Saturday, 20 October 2012

It's official...

(Based on diary extract from 03/02/2011). 

It came to the point where we felt we should make Albie official and register his name at the town hall. This would also be a good test of whether we were capable of leaving the house with a baby. I prepared my bag - which has turned into his bag but I'm determined not to get one of those crappy nappy bags from boots and retain at least some sort of style (yes, I'm still wearing my knee-high c-section socks). Nappies, portable changing mat, breast pads, muslins, Lansinoh cream (only mum's know what that's for ;)), change of clothes, hat, toys.... I just about found enough room to fit in my purse and phone.

We then headed to the town hall. I felt quite proud walking down the road, carrying Albie in his car seat. Onlookers walked past and cooed and smiled and it made me feel like I was a celebrity (or was it that my socks were showing?!) As we waited outside the registrars office I noticed the name 'Lesley' on the door. Expecting to be greeted by a middle aged lady in a suit and heels, I was instead greeted by a very eccentric middle aged man like David Dickinson, with jet black hair and the bushiest eyebrows I've ever seen.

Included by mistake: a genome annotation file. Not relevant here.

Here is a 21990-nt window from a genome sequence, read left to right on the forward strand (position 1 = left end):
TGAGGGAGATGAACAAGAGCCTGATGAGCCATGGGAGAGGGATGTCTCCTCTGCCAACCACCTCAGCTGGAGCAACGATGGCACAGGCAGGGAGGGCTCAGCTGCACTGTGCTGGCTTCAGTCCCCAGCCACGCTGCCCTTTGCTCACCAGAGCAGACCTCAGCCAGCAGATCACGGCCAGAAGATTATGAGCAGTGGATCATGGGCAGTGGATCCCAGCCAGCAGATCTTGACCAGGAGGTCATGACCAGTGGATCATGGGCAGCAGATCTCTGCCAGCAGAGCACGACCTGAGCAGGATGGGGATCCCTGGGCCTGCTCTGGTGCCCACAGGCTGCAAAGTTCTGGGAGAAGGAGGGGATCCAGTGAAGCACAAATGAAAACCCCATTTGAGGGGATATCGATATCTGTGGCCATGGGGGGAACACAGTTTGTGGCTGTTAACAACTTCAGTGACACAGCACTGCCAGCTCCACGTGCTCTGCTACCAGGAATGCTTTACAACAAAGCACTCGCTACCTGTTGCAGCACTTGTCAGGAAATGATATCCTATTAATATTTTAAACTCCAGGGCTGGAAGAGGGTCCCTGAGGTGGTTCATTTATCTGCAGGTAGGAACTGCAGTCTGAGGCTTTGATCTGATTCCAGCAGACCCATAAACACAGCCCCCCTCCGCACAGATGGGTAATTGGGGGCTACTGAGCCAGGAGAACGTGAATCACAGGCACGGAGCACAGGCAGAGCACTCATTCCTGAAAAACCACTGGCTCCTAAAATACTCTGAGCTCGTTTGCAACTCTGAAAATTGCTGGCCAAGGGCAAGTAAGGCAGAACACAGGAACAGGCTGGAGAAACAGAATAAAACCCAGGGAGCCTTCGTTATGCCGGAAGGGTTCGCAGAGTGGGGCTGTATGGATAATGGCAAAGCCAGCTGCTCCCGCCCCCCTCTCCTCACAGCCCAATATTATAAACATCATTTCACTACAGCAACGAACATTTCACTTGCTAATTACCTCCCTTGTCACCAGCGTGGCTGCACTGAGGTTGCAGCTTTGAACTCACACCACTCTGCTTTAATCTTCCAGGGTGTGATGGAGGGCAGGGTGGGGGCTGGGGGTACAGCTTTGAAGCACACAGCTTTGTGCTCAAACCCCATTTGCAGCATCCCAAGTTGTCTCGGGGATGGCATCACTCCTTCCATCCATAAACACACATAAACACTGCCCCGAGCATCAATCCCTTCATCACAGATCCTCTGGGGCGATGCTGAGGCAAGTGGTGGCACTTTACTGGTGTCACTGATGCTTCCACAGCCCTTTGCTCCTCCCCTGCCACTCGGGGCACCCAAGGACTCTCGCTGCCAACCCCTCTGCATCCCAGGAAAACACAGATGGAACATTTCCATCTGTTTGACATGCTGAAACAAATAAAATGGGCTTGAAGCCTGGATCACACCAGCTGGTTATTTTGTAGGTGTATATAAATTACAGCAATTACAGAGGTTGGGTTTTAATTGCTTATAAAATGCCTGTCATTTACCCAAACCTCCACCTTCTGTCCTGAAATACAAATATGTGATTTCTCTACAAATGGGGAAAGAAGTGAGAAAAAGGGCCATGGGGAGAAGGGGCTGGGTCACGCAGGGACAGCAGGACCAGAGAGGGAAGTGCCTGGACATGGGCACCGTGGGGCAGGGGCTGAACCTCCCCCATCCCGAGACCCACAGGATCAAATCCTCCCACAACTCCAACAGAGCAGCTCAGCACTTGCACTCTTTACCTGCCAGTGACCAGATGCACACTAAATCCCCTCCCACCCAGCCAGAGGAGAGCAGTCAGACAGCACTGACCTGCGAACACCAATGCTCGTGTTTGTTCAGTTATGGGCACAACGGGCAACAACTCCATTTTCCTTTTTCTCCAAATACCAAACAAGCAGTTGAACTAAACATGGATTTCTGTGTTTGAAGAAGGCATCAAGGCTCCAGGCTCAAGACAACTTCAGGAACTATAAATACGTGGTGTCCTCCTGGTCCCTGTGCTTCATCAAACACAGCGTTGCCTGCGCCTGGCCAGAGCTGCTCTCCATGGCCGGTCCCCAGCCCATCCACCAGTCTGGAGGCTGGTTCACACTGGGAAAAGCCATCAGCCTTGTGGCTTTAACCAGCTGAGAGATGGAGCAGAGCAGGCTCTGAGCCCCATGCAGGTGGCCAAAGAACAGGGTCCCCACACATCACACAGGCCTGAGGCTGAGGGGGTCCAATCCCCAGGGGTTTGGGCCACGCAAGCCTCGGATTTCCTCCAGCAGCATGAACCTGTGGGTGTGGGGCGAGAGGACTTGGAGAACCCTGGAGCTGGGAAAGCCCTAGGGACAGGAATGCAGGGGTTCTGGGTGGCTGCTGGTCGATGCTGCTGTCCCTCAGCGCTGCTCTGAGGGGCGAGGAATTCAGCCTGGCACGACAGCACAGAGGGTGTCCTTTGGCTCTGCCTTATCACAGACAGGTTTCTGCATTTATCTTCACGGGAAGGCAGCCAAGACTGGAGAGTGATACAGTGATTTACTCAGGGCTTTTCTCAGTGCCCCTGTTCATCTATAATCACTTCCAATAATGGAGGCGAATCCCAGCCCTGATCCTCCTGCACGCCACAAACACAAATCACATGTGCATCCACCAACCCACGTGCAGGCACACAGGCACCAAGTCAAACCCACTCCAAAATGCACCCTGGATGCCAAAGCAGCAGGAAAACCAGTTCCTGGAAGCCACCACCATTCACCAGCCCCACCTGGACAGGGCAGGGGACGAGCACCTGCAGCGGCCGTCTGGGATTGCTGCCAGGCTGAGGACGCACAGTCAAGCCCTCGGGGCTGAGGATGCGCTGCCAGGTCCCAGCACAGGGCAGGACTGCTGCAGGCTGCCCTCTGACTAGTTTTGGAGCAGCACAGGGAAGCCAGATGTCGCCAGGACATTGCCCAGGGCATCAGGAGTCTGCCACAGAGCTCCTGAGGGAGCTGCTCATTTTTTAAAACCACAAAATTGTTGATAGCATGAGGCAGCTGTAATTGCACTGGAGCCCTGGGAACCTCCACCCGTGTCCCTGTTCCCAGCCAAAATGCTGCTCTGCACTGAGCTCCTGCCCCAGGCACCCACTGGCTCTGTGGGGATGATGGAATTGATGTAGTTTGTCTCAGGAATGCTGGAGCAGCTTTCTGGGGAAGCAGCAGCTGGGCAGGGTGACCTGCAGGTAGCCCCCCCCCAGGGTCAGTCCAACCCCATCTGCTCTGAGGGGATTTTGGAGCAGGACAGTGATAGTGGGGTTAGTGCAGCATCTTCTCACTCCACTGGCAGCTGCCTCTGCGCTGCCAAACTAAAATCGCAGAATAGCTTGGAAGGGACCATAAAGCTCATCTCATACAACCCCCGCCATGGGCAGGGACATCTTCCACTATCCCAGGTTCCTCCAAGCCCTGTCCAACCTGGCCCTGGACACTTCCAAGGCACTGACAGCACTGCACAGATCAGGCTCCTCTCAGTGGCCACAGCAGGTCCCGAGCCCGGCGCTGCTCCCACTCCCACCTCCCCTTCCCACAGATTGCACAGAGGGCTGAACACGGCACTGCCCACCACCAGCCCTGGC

We told him the name "Albert Joseph Maltby", expecting those huge eyebrows to raise at such a traditional name but instead he typed it in quite matter of factly (maybe they were just too bushy to raise). "A-L-B-E-R-T,".... he carried on in an unhurried manner, typing each letter with one large stubby forefinger. "what I'm going to do is..." he started to speak in his deep-based, slow voice as though he was explaining something to a 5 year old, "I am going to type on the keyboard A-L-B-E-R-T. J-O-S-E-P-H. M-A-L-T-B-Y, and then the information goes into the computer here," he said as he pointed his left stubby finger to his computer screen. Neil and I were trying not to snigger but managed to compose ourselves. "And then what happens..." he said slowly, "is I press the print button here" *thud* (that was the stubby finger pressing down with as much force as I would use to get into a cadbury's chocolate orange), "and the information comes out here," he said, as he pointed to a rather large printer. Once we'd finished our crash course in computing, we proudly walked out with our official child to the cooing, smiling, adoring faces, as though I was suddenly transported to a Mary Poppins film. I held back the urge to break into song.

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